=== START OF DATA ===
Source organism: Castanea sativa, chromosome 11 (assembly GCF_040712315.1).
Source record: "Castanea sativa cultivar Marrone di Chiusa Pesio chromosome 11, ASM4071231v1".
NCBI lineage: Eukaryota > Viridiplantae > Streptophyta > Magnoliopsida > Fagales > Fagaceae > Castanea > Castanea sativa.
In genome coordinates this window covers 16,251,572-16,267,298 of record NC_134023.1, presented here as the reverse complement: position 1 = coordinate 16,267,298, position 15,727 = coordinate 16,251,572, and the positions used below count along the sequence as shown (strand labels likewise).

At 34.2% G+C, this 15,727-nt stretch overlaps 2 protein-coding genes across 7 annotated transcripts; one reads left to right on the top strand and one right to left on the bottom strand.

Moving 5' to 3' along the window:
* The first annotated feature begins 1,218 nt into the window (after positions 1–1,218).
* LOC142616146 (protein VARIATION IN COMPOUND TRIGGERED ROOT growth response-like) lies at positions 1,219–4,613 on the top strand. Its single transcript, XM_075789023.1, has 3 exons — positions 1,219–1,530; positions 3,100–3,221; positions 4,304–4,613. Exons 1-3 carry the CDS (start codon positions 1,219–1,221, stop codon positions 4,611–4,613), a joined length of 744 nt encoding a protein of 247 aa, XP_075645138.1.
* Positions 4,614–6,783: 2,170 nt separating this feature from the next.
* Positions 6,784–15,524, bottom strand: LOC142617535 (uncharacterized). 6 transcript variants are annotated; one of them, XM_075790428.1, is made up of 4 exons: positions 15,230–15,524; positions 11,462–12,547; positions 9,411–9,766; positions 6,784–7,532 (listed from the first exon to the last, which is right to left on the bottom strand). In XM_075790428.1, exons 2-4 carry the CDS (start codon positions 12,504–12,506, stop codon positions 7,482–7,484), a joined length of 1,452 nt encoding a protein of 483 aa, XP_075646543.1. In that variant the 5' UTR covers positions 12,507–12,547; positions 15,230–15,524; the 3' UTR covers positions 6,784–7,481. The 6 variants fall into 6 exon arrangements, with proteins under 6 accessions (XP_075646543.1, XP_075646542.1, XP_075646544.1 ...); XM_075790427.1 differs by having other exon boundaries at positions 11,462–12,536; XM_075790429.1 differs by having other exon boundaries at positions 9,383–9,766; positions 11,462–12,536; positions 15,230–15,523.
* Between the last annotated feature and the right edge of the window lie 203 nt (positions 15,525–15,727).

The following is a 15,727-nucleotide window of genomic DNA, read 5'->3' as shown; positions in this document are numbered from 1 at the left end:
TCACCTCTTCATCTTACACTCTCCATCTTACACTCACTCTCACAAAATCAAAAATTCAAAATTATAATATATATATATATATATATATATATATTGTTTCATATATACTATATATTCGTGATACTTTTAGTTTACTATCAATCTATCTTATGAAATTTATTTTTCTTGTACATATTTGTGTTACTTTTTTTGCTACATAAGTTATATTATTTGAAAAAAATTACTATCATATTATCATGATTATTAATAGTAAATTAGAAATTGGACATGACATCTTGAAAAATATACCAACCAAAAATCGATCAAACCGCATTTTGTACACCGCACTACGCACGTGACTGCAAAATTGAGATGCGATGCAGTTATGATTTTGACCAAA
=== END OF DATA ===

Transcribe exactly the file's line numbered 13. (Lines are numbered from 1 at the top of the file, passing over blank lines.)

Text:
TCACCTCTTCATCTTACACTCTCCATCTTACACTCACTCTCACAAAATCAAAAATTCAAAATTATAATATATATATATATATATATATATATATTGTTTCATATATACTATATATTCGTGATACTTTTAGTTTACTATCAATCTATCTTATGAAATTTATTTTTCTTGTACATATTTGTGTTACTTTTTTTGCTACATAAGTTATATTATTTGAAAAAAATTACTATCATATTATCATGATTATTAATAGTAAATTAGAAATTGGACATGACATCTTGAAAAATATACCAACCAAAAATCGATCAAACCGCATTTTGTACACCGCACTACGCACGTGACTGCAAAATTGAGATGCGATGCAGTTATGATTTTGACCAAA